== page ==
‘THE DEBT SUPERCYCLE,’ by John Mauldin at Investors

In Uncategorized on July 18, 2010 at 04:12

The Debt Supercycle

When I mention The End Game, you’ll immediately want to know what is ending. What I think is ending for a significant number of countries in the “developed” world is the Debt Supercycle. The concept of the Debt Supercycle was originally developed by the Bank Credit Analyst. It was Hamilton Bolton, the BCA founder, who used the word supercycle, and he was referring generally to a lot of things, including money velocity, bank liquidity, and interest rates.  Tony Boeckh changed the concept to the more simple “Debt Supercycle” back in the early 1970s, as he believed the problem was spiraling private-sector debt. The current editor of the BCA (and Maine fishing buddy) Martin Barnes has greatly expanded on the concept.

Essentially, the Debt Supercycle is the decades-long growth of debt from small and easily-dealt-with levels, to a point where bond markets rebel and the debt has to be restructured or reduced or a program of austerity must be undertaken to bring the debt back to manageable proportions.

As Bank Credit Analyst wrote back in 2007:

“The history of the U.S. is characterized by a long-run increase in indebtedness, punctuated by occasional financial crises and subsequent policy reflation. The subprime blow-up is the latest installment in this ongoing Debt Supercycle story. During each crisis, there are always fears that conventional reflation will no longer work, implying the economy and markets face a catastrophic debt unwinding. Such fears have always proved unfounded, and the current episode is no exception.

“A combination of Fed rate cuts, fiscal easing (aimed at relieving subprime distress), and a lower dollar will eventually trigger another upleg in the Debt Supercycle, and a new round of leverage and financial excesses. The objects of speculation are likely to be global, particularly emerging markets and resource related assets. The Supercycle will end if foreign investors ever turn their back on U.S. assets, triggering capital flight out of the dollar and robbing U.S. authorities of any room for maneuver. This will not happen any time soon.”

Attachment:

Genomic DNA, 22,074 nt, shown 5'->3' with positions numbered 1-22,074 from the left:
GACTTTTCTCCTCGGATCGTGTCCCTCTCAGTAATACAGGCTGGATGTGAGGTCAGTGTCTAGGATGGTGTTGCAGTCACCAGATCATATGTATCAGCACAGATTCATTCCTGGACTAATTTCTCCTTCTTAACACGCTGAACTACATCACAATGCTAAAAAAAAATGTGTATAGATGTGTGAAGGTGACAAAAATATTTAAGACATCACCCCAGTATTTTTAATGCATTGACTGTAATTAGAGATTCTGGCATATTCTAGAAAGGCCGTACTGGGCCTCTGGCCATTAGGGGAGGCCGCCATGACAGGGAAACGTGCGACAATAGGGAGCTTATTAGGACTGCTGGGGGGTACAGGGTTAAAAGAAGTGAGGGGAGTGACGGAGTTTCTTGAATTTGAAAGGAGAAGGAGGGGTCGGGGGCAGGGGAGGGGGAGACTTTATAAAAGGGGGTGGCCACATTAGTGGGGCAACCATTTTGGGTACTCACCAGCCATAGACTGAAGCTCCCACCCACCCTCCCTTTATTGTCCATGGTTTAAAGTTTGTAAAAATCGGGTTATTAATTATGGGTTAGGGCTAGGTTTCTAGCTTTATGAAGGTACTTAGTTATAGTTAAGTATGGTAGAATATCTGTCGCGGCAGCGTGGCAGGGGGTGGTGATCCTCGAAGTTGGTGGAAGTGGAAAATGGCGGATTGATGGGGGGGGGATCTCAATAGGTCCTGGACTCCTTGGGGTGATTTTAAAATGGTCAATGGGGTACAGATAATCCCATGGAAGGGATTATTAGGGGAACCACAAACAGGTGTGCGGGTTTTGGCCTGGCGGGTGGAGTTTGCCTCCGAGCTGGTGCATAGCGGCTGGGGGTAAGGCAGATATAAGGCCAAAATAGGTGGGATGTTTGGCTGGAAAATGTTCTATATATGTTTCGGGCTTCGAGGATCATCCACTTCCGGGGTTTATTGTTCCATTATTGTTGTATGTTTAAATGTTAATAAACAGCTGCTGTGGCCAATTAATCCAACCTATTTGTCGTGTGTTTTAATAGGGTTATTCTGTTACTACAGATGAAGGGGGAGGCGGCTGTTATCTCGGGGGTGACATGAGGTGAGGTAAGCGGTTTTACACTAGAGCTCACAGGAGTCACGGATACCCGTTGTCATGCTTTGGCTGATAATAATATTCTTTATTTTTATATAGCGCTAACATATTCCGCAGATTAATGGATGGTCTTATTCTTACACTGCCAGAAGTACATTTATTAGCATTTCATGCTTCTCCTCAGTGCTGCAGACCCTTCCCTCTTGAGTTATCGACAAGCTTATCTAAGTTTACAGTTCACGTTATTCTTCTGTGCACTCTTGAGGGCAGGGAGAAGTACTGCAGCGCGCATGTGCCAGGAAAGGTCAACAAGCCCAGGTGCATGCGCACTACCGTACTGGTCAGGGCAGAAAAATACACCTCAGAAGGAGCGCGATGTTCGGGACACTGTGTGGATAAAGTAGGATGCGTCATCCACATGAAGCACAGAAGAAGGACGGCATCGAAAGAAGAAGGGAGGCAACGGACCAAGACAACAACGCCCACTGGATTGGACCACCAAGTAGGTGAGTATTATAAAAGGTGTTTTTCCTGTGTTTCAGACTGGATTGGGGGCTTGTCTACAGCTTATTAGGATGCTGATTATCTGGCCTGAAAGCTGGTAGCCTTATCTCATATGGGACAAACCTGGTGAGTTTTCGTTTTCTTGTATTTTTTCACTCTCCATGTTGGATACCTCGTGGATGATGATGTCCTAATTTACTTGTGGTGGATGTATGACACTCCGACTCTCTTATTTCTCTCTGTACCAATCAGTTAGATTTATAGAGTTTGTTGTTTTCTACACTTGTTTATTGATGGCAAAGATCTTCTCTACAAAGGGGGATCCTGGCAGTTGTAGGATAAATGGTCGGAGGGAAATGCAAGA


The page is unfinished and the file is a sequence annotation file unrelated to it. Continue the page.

I was talking with Martin a few months ago, and about the topic turned to the ending of the Debt Supercycle. Martin said we are nowhere near the end, as the government is stepping in where private debtors are cutting back. We have just shifted the focus of where the debt is coming from. And he is right, in that the Debt Supercycle in the US, Great Britain, Japan and other developed countries (yes, even Greece!) is still very much in play as governments explode their balance sheets. Total debt continues to grow.

Somewhere Over the Rainbow

And yet, and yet… While the Debt Supercycle may not yet have ended, I think we can begin to see a clear case that, like the sandwich-board-wearing cartoon prophet warning, “The End is Nigh!” Greece is the harbinger of fundamental change. Spain and Portugal are pointing to the same outcome, as their cost of debt keeps rising. And Ireland? The Baltics?

There is a limit to how much debt you can pile on. But as the work of Reinhart and Rogoff points out (This Time Is Different), there is not a fixed limit or some certain percentage of GNP. Rather, the limit is all about confidence, a theme I have written on many times. Everything goes along well, and then “Boom!” it doesn’t. That “Boom” has happened to Greece. Without massive assistance, Greek debt would be unmarketable. Default would be inevitable. (I still think it is!)